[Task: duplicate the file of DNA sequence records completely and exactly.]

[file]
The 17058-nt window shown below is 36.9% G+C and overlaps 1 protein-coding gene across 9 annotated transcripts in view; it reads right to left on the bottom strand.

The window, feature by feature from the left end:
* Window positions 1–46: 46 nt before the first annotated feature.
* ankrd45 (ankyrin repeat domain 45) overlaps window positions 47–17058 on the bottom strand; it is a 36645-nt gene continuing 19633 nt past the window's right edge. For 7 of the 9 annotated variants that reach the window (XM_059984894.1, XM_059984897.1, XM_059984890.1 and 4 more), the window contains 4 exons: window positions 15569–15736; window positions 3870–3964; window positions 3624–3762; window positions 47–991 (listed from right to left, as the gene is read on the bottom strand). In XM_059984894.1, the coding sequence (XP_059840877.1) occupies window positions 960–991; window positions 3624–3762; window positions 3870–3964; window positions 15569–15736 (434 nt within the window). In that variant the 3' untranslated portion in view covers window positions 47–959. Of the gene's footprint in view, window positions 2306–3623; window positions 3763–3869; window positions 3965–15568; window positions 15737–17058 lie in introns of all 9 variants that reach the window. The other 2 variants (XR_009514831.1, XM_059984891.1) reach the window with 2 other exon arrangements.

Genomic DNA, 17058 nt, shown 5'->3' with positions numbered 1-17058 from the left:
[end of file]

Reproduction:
The 17058-nt window shown below is 36.9% G+C and overlaps 1 protein-coding gene across 9 annotated transcripts in view; it reads right to left on the bottom strand.

The window, feature by feature from the left end:
* Window positions 1–46: 46 nt before the first annotated feature.
* ankrd45 (ankyrin repeat domain 45) overlaps window positions 47–17058 on the bottom strand; it is a 36645-nt gene continuing 19633 nt past the window's right edge. For 7 of the 9 annotated variants that reach the window (XM_059984894.1, XM_059984897.1, XM_059984890.1 and 4 more), the window contains 4 exons: window positions 15569–15736; window positions 3870–3964; window positions 3624–3762; window positions 47–991 (listed from right to left, as the gene is read on the bottom strand). In XM_059984894.1, the coding sequence (XP_059840877.1) occupies window positions 960–991; window positions 3624–3762; window positions 3870–3964; window positions 15569–15736 (434 nt within the window). In that variant the 3' untranslated portion in view covers window positions 47–959. Of the gene's footprint in view, window positions 2306–3623; window positions 3763–3869; window positions 3965–15568; window positions 15737–17058 lie in introns of all 9 variants that reach the window. The other 2 variants (XR_009514831.1, XM_059984891.1) reach the window with 2 other exon arrangements.

Genomic DNA, 17058 nt, shown 5'->3' with positions numbered 1-17058 from the left: